READING || September 2019

Tuesday, October 1, 2019
books read:
~ To Be Taught If Fortunate by Becky Chambers
~ Imperfect Courage by Jessica Honegger [Netgalley]
~ The Manticore's Vow by Cassandra Rose Clarke [Netgalley]
~ The Edible Garden by Paul West (review)
~ Art as Therapy by Alain de Botton
~ Before the Coffee Gets Cold by Toshikazu Kawaguchi (review)
~ The Innocent Reader by Debra Adelaide (review)
~ Serpent & Dove by Shelby Mahurin
~ Mudlarking by Lara Maiklem (review)

DNFs in September:

currently reading:
~ Blood Song (Raven's Shadow #1) by Anthony Ryan [I've kind of stalled on this one, but hoping to finish it at some point.]
~ Godsgrave (The Nevernight Chronicle #2) by Jay Kristoff [a reread in preparation for my copy of Darkdawn to arrive...]
~ The Warden (Chronicles of Barsetshire #1) by Anthony Trollope [I couldn't wait until Victober for this one, and just dove right in.]

Not as many books read as usual this month - I think mostly because I moved house at the beginning of the month and I have had a lot of days where I either wanted to get lots of chores done around the new house, or I was just too exhausted and sick to read. I did end up reading a load of review books, though. I received quite a few after moving house, which was a lovely little housewarming present, to be honest, and I also realised I really needed to make some headway on my ridiculously long Netgalley TBR (for those who don't know, Netgalley is a website where you can request early copies of books in ebook format from the publishers). Update on the Netgalley TBR: I managed to read a couple, but then had some more requests granted, so I now have an even longer TBR than before. Ah well, onwards and upwards, I guess!

I started off the month with a bang - To Be Taught If Fortunate is a novella by Becky Chambers that is a standalone - separate from her Wayfarers books. I adore Becky Chambers' writing and this absolutely knocked me over. It was so beautiful, so raw, so emotional and wonderful. Despite being just over 100 pages long, I cried thrice. THRICE. I read this one out of the library, but I definitely want a copy of my own sometime. I cannot gush about Becky Chambers enough - she is wonderful. And so is her writing.

Of the review books, I actually enjoy all of them about the same. They were all quite wonderful in their own ways - not quite five out of five stars, but definitely a four or so. Two of the four mentioned above now have reviews, so I have linked them so you can go and take a look, and the other two should have reviews up in the next week or so. Keeping up with my reading is actually proving quite difficult - I have enough brain power for reading, but not always enough to write the review, so sometimes they have to wait a little while before I can get to them. But, hopefully, the waiting means that I write a better review because I have the energy to put into it properly.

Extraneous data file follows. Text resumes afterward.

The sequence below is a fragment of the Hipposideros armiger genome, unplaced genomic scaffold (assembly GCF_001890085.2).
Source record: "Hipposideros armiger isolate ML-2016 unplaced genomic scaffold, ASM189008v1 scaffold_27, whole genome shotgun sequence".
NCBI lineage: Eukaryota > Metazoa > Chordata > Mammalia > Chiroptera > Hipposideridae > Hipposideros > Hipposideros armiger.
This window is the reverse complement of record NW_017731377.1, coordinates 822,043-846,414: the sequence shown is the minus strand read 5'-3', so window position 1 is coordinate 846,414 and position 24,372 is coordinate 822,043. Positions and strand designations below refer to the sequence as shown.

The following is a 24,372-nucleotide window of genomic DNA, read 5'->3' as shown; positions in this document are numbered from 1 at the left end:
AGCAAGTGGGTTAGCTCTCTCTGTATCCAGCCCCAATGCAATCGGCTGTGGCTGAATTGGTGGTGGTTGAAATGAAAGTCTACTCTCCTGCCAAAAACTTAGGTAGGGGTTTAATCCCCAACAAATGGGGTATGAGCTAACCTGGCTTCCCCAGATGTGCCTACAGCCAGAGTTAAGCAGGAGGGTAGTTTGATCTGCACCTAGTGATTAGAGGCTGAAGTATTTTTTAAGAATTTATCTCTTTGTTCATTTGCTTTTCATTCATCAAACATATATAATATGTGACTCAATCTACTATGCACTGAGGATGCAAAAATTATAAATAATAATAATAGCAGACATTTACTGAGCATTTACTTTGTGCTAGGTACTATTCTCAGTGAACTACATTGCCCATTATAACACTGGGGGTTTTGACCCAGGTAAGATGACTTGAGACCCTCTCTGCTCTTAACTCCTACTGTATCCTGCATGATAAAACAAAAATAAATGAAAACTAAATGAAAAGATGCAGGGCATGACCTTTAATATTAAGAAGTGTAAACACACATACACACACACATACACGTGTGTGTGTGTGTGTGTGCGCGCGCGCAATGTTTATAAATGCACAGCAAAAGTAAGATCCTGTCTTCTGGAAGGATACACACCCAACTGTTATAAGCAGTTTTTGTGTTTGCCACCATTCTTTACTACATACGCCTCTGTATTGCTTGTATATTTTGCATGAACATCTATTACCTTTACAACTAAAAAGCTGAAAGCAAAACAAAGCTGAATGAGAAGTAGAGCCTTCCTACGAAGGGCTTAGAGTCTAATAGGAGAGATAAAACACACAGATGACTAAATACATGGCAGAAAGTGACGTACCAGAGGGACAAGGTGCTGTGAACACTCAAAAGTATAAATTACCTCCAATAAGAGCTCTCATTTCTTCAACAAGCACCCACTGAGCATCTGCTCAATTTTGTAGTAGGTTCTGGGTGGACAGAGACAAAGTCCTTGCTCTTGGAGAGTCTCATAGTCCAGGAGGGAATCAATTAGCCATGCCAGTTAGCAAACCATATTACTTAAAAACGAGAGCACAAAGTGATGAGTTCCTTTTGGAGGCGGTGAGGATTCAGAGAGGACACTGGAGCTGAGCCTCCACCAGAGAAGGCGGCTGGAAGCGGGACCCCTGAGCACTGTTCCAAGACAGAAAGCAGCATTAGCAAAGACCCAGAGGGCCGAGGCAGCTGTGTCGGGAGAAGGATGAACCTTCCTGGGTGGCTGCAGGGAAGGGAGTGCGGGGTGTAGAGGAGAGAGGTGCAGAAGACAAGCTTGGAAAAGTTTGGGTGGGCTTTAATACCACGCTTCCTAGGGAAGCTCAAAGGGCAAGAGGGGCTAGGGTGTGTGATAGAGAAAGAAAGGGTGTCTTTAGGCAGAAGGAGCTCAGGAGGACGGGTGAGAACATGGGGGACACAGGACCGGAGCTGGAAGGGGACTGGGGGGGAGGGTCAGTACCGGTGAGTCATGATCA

As to the Netgalley books, I'm thinking of doing a round-up every time I've read three or four off of my list, and just giving you an idea of what I've been reading and whether I recommend them. If you'd like to see that, definitely leave me a comment below. I may still do it regardless of whether I get any comments or not (those are thin on the ground in these parts, but I absolutely appreciate anyone who reads my posts!).

Serpent & Dove was part of my Anticipated Releases post (find it here) and so I grabbed a copy on the day it came out - something I haven't done in a very long time. And it was... quite good. It didn't really blow me away, but it was a solid YA Fantasy, with high stakes, and the writing did pull me through quite well. I liked the characters for the most part, I just didn't fall in love with them, and I think that was the problem for me. I wanted to adore these characters and really want to know what was going to happen next, and I just kind of... didn't? I think I will read the next book in the series when it comes out, but I may be placing a reservation on it at the library instead of buying it next time.

Before I go, just a quick mentioned of Art as Therapy by Alain de Botton. I really enjoyed this. It made me feel inspired and happy, and really made me think about the impact that art has had upon my life, and how it can continue to do so. I also admit to sometimes reading something de Botton had said and applying it to writing/reading instead, and finding it really impactful. If you can get your hands on this, I highly recommend it.

And that's it for this month! Next month I am planning on taking part in Victober, or Victorian October - a readathon where you aim to read a lot of Victorian literature. I admitted above in my currently reading section that I had already started, a touch cheekily, because I just really couldn't help myself, honestly. I am hoping to get my hands on a few more books - either secondhand or from the library - for Victober, but I will try to keep you updated - most likely through my book instagram (@badgerbeebooks) where I've been a teensy bit more active again.

Anyway, til the next post! Love and thanks to all who read.

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